Supreme Court Ruling May Interfere With SEC’s Crypto Crackdown

July 4, 2022 4:15 pm Comments

SEC Chair Gary Gensler’s campaign to enforce more regulation upon the crypto industry might have more legal obstacles than previously anticipated.

The Supreme Court’s recent opinion on the West Virginia vs. EPA lawsuit had results that would likely limit or restrict the power of agencies like the SEC on things that are usually outside of Congressional control.

Crypto industry advocates are welcoming this as many have claimed that the SEC is guilty of over-regulation in recent years that has stifled innovation and growth within the crypto industry.

As a result, further regulation may need more approvals from Congress depending on how the results of this case impacts the regulation process. reports:

“Today’s #SCOTUS decision challenges the regulation by enforcement approach that the digital asset industry has been forced to navigate,” Perianne Boring, CEO of the Chamber of Digital Commerce, a crypto industry association, said on Twitter. “Without clear Congressional authorization, federal agencies must tread carefully.”

In a statement to CNBC, she added that the ruling “at the very least should give regulators pause in attempting to set policies that exceed their congressionally mandated roles, particularly so with emerging innovations with great economic potential.”

Specifically, the industry objects to the SEC’s ruling that virtually all cryptocurrencies are securities subject to its jurisdiction. That has led to enforcement actions that effectively shut down the initial coin offering (ICOs) that funded the growth of the industry during the first major crypto boom in 2017-2018.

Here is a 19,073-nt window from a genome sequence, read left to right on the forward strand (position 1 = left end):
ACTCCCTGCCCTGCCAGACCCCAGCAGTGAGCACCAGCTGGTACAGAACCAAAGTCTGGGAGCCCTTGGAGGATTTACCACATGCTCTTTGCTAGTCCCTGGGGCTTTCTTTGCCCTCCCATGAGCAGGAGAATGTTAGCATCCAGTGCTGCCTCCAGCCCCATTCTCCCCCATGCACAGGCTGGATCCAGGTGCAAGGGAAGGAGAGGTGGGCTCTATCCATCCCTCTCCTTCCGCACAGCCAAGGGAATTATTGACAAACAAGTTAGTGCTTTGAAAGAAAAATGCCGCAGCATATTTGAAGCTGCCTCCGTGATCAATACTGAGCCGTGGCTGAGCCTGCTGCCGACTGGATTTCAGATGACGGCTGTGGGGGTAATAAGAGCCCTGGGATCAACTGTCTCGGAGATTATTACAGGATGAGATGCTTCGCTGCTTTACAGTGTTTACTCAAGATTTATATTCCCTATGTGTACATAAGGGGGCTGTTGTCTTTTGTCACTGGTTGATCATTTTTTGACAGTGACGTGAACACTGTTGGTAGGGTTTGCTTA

It’s an argument that Gensler has been losing recently, after a bipartisan Senate bill recommended giving control of most cryptocurrencies to the Commodity Futures Trading Commission (CFTC).

Recent actions by the SEC include situations where the agency is trying to control the crypto lending industry where it had targeted firms such as  BlockFi and Coinbase.

Specifically in this case, it prevented Coinbase from getting into crypto lending in the first place and it made BlockFi pay a $100 million settlement.

Apparently, there were threats that the SEC would sue Coinbase if it did launch a lending service which was something that outraged Coinbase CEO Brian Armstrong. concludes:

While the principle is not new, the ruling has give it more heft as a doctrine that could underpin future legal challenges against regulators.

“The Supreme Court has taken a tool away.

The boundaries of regulators’ rulemaking powers, of what constitutes a “major” issue and of Congress’s mandates are set to be determined by courts in years to come, according to experts.

But for now, “the Supreme Court is telling lower courts and certainly telling administrative agencies, ‘you better be building on bedrock when you construct economic regulatory rules,’” said Kovacic.

“And that is very conservative engineering. It really limits how high up you can build”.

Experts are speculating that the SEC is going up against both the government side as well as the retail side which might eventually be too much to handle.

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